The new Boeing 737-900ER jets, four of which are scheduled for delivery in 2016 and two in 2017, bring Seattle-based Alaska Airlines' total of...

Alaska Airlines has ordered six more Boeing 737-900ER jets, in a deal which Boeing values at $594 million at current list prices.

The new Boeing 737-900ER jets, four of which are scheduled for delivery in 2016 and two in 2017, bring Seattle-based Alaska Airlines’ total of locally manufactured jets on order to 79. All of them will be Boeing 737s: 42 more 737-900ERs and 37 Boeing 737 MAX aircraft.


On February 18, 2015, Alaska Airlines ordered six more Boeing 737-900ERs, increasing its buy of the longest-fuselage 737 model to 65 aircraft and its total orders for Boeing 737-family jets to more than 150 aircraft

On February 18, 2015, Alaska Airlines ordered six more Boeing 737-900ERs, increasing its buy of the longest-fuselage 737 model to 65 aircraft and its total orders for Boeing 737-family jets to more than 150 aircraft

 

“We’re delighted Boeing is able to expedite delivery of four of these new 737-900ERs, increasing the number of planes we’ll receive next year to 19,” says Andrew Harrison, Alaska Airlines executive vice president and chief revenue officer.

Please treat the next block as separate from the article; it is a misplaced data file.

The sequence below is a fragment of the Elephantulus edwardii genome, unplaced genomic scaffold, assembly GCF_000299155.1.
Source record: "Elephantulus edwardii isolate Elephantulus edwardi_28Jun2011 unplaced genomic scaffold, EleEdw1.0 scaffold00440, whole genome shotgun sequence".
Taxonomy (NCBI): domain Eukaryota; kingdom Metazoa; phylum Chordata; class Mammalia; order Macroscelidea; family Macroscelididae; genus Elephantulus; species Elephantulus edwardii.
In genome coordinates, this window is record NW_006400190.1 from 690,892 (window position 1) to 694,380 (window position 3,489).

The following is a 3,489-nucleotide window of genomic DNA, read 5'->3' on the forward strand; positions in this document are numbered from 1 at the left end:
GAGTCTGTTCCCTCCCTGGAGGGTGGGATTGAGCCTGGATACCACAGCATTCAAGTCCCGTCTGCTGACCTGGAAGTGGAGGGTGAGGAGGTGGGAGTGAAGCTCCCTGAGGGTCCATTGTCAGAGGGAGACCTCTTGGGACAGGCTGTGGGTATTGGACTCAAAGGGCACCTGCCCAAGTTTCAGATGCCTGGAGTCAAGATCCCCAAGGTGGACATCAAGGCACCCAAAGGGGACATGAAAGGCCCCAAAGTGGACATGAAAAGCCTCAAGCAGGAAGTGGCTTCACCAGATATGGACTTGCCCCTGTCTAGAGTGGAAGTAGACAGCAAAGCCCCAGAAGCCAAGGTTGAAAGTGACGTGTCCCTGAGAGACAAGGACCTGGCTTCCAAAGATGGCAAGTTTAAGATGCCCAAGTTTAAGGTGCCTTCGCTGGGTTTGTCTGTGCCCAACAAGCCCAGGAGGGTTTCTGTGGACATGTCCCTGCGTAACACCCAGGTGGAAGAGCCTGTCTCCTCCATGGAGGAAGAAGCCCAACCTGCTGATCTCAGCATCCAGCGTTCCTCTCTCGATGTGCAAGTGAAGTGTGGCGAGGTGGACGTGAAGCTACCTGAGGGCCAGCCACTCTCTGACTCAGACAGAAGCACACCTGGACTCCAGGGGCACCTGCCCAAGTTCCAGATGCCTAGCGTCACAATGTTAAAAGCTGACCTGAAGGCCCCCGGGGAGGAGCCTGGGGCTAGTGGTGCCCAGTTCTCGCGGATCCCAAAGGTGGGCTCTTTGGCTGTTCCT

Over the next few years, Alaska is replacing its remaining 21 all-passenger Boeing 737-400s with 737-900ERs, which carry 25 per cent more passengers but use approximately the same amount of fuel as the earlier 737 model.

Starting later this year, all of Alaska’s new Boeing 737-900ERs will feature Boeing’s new Space Bins. The larger overhead bins have a similar look and feel to Alaska’s current pivot bins, yet will hold 48 per cent more bags than the current bins, according to Alaska Airlines.

On October 6, 2014, Alaska Airlines ordered another Boeing 737-900ERs to add to its all-Boeing 737 fleet. Boeing said Alaska Airlines intended to use the aircraft both to expand its network replace and to replace some of the previous-generation 737-400s in the airline's fleet

On October 6, 2014, Alaska Airlines ordered another 10 Boeing 737-900ERs to add to its all-Boeing 737 fleet. Boeing said Alaska Airlines intended to use the aircraft both to expand its network replace and to replace some of the previous-generation 737-400s in the airline’s fleet

 

When open, the bin’s bottom edge hangs about 2 inches lower than do the airline’s current pivot bins, which means customers don’t have to lift their bags as high to load them.

The deeper bins allow more bags to be stowed, and let customers load bags with less struggle, according to Alaska Airlines.

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